#4H.     History of the Electron

The experiment with a pumped-out glass bulb, in which an electric circuit is completed by electrons emitted from a hot wire, is credited to the US inventor Thomas Alva Edison (1847-1931), who patented it in 1883. The phenomenon is known as the "Edison effect" and many electronic devices use it nowadays.

Experiments with beams of negative particles were performed in Britain by Joseph John ("J.J.") Thomson, and led to his conclusion in 1897 that they consisted of lightweight particles with a negative electric charge, nowadays known as electrons. Thomson was awarded the 1906 Nobel Prize.

The word "elektron" in Greek means amber, the yellow fossilized resin of evergreen trees, a "natural plastic material" already known to the ancient Greeks. It was known that when amber was rubbed with dry cloth--producing what now one would call static electricity--it could attract light objects, such as bits of paper.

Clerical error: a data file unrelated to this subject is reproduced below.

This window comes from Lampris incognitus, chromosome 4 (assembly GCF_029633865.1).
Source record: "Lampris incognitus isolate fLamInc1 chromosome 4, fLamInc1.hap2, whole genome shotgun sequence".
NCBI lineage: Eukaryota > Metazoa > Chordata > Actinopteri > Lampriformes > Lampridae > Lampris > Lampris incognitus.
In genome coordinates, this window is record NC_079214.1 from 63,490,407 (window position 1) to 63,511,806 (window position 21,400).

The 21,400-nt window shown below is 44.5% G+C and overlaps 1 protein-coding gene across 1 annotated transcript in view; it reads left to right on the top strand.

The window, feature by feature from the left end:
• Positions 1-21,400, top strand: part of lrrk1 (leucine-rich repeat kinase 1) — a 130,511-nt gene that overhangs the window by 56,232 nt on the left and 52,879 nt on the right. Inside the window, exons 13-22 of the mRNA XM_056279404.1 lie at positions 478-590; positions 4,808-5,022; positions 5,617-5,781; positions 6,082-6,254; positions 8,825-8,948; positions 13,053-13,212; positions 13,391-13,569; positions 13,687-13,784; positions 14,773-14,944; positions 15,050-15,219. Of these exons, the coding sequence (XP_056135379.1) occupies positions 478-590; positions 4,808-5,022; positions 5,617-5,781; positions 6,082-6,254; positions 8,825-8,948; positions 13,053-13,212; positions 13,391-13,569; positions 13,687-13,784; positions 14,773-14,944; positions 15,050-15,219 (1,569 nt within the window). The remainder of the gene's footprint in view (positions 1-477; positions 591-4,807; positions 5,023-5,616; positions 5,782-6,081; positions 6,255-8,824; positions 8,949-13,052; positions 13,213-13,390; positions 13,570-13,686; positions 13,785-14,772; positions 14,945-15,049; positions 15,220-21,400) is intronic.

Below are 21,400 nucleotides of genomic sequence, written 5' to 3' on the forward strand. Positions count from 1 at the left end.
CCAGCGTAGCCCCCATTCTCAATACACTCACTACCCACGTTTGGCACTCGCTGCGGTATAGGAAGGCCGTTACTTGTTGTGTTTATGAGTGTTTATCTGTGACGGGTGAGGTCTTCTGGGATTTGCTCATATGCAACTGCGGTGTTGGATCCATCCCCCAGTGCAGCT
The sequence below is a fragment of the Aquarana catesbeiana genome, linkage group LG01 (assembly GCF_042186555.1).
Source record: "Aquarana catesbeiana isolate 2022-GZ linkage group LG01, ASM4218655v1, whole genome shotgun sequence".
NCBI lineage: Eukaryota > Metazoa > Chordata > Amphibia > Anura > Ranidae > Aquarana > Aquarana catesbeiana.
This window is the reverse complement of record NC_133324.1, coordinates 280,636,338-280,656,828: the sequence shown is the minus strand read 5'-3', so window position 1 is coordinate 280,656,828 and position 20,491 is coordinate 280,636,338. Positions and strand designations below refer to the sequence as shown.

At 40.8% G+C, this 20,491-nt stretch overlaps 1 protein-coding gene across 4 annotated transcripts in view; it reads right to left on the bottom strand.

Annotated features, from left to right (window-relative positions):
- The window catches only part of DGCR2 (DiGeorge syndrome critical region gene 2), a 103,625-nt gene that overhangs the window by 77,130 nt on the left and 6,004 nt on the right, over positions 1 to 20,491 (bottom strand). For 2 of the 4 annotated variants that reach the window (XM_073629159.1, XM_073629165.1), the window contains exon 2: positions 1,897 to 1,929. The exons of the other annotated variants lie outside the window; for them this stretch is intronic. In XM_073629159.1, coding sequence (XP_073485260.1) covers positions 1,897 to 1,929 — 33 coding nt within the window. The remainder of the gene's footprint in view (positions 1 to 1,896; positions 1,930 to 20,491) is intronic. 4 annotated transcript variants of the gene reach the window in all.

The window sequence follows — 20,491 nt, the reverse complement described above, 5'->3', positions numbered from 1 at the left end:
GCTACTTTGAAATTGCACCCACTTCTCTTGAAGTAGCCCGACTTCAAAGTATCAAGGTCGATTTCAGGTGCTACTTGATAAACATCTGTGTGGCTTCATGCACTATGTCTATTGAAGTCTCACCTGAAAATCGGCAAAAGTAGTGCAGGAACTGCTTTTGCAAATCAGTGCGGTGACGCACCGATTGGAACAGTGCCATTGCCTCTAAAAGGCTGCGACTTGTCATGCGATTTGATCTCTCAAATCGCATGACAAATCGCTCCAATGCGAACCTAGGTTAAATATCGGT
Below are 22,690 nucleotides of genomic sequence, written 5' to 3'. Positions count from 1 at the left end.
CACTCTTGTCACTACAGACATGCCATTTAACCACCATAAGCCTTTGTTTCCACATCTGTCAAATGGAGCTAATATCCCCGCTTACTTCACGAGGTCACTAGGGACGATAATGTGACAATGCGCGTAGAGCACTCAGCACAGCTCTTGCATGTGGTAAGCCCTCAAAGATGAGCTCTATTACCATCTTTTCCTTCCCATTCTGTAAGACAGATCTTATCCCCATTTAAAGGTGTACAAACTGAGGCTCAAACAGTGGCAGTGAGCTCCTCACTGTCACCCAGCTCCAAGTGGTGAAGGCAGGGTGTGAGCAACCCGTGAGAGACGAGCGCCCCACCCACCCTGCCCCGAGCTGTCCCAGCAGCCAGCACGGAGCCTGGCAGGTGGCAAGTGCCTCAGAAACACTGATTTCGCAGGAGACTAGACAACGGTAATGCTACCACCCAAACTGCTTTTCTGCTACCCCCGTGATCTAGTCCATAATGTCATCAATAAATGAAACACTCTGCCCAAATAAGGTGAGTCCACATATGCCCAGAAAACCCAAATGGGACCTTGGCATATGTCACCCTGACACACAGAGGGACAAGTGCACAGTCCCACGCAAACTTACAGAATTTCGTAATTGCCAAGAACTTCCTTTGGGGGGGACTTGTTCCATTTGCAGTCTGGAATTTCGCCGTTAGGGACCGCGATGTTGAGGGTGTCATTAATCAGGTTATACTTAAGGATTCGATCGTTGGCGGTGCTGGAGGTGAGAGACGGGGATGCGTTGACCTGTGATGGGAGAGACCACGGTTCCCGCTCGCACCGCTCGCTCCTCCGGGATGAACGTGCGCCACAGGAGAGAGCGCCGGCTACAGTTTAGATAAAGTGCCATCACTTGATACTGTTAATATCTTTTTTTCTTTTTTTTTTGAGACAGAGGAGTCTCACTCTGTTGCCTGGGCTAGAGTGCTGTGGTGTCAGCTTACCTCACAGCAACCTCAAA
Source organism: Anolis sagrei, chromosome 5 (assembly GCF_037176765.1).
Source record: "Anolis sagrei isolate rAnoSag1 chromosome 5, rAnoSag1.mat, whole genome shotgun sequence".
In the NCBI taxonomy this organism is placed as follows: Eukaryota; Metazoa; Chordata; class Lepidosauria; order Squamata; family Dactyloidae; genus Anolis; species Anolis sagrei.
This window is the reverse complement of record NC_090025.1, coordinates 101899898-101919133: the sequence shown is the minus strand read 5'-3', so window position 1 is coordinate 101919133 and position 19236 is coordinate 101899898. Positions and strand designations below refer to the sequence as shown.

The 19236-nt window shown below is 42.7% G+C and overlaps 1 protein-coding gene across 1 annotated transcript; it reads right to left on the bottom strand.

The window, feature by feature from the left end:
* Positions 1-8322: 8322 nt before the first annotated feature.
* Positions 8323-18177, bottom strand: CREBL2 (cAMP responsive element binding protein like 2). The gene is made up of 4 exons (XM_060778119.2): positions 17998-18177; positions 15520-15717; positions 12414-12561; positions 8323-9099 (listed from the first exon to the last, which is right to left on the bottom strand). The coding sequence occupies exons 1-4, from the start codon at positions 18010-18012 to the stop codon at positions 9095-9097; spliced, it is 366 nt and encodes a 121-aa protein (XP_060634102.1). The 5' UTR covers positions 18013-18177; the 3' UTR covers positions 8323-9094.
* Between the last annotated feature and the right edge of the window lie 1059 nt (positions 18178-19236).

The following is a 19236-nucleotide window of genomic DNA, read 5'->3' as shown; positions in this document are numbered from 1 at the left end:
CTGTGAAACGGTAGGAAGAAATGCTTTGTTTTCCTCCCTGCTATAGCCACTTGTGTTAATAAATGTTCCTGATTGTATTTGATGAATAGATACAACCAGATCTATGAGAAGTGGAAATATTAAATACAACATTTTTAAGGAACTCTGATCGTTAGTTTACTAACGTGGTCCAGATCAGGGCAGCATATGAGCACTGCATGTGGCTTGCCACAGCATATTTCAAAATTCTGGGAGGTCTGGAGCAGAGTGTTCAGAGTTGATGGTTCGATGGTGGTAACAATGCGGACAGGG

J. J. Thomson.

William Gilbert, a physician who lived in London at the time of Queen Elizabeth I and Shakespeare, studied magnetic phenomena and demonstrated that the Earth itself was a huge magnet, by means of his "terrella" experiment. But he also studied the attraction produced when materials such as amber were rubbed, and named it the "electric" attraction. From that came the word "electricity" and all others derived from it.

During the 1800s it became evident that electric charge had a natural unit, which could not be subdivided any further, and in 1891 Johnstone Stoney proposed to name it "electron." When J.J. Thomson discovered the light particle which carried that charge, the name "electron" was applied to it. The many applications of electrons moving in a near-vacuum or inside semiconductors were later dubbed "electronics."

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Last updated March 13, 1999